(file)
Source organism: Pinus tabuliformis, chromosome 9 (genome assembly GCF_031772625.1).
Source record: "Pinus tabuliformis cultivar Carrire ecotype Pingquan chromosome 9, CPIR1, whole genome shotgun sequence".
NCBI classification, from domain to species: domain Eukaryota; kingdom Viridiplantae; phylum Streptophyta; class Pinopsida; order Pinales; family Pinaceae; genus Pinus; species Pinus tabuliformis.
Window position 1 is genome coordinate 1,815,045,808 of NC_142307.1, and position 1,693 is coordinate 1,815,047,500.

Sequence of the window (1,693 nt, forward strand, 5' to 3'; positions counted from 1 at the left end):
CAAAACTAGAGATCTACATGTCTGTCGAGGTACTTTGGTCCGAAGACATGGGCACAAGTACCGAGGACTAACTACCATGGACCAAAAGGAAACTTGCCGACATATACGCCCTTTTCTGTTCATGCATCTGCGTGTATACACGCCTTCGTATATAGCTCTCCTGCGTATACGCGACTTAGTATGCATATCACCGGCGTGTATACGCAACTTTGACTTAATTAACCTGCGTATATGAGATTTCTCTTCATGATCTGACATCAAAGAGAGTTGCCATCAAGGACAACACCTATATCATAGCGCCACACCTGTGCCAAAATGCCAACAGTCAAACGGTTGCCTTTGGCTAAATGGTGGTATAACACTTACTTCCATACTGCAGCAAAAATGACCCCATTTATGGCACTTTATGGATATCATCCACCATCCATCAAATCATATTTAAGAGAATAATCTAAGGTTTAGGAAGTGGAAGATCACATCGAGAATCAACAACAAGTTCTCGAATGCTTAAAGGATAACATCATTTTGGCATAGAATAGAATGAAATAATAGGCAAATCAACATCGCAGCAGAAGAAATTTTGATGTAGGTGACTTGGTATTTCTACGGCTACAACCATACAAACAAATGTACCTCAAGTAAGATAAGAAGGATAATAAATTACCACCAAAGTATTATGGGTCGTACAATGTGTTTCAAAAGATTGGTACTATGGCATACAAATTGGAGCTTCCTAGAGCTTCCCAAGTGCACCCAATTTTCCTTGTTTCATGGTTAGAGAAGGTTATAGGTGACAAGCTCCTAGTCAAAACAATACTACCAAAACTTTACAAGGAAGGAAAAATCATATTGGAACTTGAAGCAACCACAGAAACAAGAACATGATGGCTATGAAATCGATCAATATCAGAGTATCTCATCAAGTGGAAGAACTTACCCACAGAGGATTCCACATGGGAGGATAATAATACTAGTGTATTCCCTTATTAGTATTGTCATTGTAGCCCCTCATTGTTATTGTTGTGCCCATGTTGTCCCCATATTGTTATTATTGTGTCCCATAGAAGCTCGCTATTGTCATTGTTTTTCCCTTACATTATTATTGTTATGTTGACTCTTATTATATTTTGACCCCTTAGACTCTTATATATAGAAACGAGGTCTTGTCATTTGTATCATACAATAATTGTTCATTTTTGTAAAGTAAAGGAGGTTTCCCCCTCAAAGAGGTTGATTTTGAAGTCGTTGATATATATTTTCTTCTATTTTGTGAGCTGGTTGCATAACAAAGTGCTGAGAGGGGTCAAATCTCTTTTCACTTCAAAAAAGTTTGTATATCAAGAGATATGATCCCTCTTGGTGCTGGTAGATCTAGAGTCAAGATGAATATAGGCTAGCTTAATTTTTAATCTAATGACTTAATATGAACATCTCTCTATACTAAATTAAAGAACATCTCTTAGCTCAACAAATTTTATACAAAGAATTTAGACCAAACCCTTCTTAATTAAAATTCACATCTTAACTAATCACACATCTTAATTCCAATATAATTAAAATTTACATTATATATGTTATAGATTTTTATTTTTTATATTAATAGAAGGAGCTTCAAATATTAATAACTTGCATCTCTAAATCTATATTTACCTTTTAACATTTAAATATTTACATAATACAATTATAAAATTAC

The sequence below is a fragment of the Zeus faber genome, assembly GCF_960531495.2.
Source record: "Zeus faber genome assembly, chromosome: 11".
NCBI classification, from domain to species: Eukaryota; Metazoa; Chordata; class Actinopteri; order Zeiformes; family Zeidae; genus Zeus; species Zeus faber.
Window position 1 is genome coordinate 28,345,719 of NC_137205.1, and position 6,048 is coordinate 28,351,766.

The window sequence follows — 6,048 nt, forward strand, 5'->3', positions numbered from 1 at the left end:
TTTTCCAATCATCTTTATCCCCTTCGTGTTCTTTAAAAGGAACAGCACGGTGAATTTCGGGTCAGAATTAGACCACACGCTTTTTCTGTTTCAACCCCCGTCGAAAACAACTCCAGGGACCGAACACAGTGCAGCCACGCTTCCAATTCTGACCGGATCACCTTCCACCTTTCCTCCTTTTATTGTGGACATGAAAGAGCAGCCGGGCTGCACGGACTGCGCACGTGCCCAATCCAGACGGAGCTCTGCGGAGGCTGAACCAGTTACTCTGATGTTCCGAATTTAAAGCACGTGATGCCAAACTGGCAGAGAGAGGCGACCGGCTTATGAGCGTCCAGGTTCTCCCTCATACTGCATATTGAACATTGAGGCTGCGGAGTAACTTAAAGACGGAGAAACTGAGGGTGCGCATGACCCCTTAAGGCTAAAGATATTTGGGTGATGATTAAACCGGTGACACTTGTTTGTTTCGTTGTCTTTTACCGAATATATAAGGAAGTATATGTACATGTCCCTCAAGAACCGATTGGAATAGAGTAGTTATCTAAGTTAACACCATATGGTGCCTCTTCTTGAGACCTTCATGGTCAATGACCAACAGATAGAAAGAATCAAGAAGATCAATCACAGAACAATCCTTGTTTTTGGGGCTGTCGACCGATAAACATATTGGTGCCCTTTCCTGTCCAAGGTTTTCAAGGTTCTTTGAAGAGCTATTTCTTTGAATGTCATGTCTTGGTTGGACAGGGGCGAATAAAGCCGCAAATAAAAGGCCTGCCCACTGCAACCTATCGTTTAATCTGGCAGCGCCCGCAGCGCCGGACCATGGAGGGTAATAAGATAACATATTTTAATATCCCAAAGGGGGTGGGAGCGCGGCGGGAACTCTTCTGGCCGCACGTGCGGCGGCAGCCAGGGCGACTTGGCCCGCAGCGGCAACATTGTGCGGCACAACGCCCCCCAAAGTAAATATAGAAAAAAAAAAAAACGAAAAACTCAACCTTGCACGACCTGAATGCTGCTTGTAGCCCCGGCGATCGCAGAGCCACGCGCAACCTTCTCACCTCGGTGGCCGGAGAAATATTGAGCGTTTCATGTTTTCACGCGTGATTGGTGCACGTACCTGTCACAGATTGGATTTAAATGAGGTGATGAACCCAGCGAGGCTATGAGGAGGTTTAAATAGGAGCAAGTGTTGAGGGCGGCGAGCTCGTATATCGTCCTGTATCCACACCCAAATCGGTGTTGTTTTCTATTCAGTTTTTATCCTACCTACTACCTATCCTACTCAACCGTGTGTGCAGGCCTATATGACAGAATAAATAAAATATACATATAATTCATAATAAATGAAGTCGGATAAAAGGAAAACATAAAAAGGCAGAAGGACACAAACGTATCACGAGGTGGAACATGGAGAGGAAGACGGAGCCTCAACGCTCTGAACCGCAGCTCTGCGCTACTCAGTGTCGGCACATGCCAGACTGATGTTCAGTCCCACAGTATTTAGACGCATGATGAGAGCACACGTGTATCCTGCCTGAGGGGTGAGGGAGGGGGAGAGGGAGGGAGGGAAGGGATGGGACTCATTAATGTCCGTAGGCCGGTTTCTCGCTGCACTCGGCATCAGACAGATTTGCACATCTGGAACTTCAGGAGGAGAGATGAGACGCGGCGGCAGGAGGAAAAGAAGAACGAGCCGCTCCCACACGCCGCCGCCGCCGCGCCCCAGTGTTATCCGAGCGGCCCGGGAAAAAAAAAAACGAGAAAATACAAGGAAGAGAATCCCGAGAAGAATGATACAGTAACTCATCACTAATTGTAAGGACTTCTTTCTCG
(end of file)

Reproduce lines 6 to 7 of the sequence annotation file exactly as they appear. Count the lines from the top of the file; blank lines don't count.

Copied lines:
CAAAACTAGAGATCTACATGTCTGTCGAGGTACTTTGGTCCGAAGACATGGGCACAAGTACCGAGGACTAACTACCATGGACCAAAAGGAAACTTGCCGACATATACGCCCTTTTCTGTTCATGCATCTGCGTGTATACACGCCTTCGTATATAGCTCTCCTGCGTATACGCGACTTAGTATGCATATCACCGGCGTGTATACGCAACTTTGACTTAATTAACCTGCGTATATGAGATTTCTCTTCATGATCTGACATCAAAGAGAGTTGCCATCAAGGACAACACCTATATCATAGCGCCACACCTGTGCCAAAATGCCAACAGTCAAACGGTTGCCTTTGGCTAAATGGTGGTATAACACTTACTTCCATACTGCAGCAAAAATGACCCCATTTATGGCACTTTATGGATATCATCCACCATCCATCAAATCATATTTAAGAGAATAATCTAAGGTTTAGGAAGTGGAAGATCACATCGAGAATCAACAACAAGTTCTCGAATGCTTAAAGGATAACATCATTTTGGCATAGAATAGAATGAAATAATAGGCAAATCAACATCGCAGCAGAAGAAATTTTGATGTAGGTGACTTGGTATTTCTACGGCTACAACCATACAAACAAATGTACCTCAAGTAAGATAAGAAGGATAATAAATTACCACCAAAGTATTATGGGTCGTACAATGTGTTTCAAAAGATTGGTACTATGGCATACAAATTGGAGCTTCCTAGAGCTTCCCAAGTGCACCCAATTTTCCTTGTTTCATGGTTAGAGAAGGTTATAGGTGACAAGCTCCTAGTCAAAACAATACTACCAAAACTTTACAAGGAAGGAAAAATCATATTGGAACTTGAAGCAACCACAGAAACAAGAACATGATGGCTATGAAATCGATCAATATCAGAGTATCTCATCAAGTGGAAGAACTTACCCACAGAGGATTCCACATGGGAGGATAATAATACTAGTGTATTCCCTTATTAGTATTGTCATTGTAGCCCCTCATTGTTATTGTTGTGCCCATGTTGTCCCCATATTGTTATTATTGTGTCCCATAGAAGCTCGCTATTGTCATTGTTTTTCCCTTACATTATTATTGTTATGTTGACTCTTATTATATTTTGACCCCTTAGACTCTTATATATAGAAACGAGGTCTTGTCATTTGTATCATACAATAATTGTTCATTTTTGTAAAGTAAAGGAGGTTTCCCCCTCAAAGAGGTTGATTTTGAAGTCGTTGATATATATTTTCTTCTATTTTGTGAGCTGGTTGCATAACAAAGTGCTGAGAGGGGTCAAATCTCTTTTCACTTCAAAAAAGTTTGTATATCAAGAGATATGATCCCTCTTGGTGCTGGTAGATCTAGAGTCAAGATGAATATAGGCTAGCTTAATTTTTAATCTAATGACTTAATATGAACATCTCTCTATACTAAATTAAAGAACATCTCTTAGCTCAACAAATTTTATACAAAGAATTTAGACCAAACCCTTCTTAATTAAAATTCACATCTTAACTAATCACACATCTTAATTCCAATATAATTAAAATTTACATTATATATGTTATAGATTTTTATTTTTTATATTAATAGAAGGAGCTTCAAATATTAATAACTTGCATCTCTAAATCTATATTTACCTTTTAACATTTAAATATTTACATAATACAATTATAAAATTAC

The sequence below is a fragment of the Zeus faber genome, assembly GCF_960531495.2.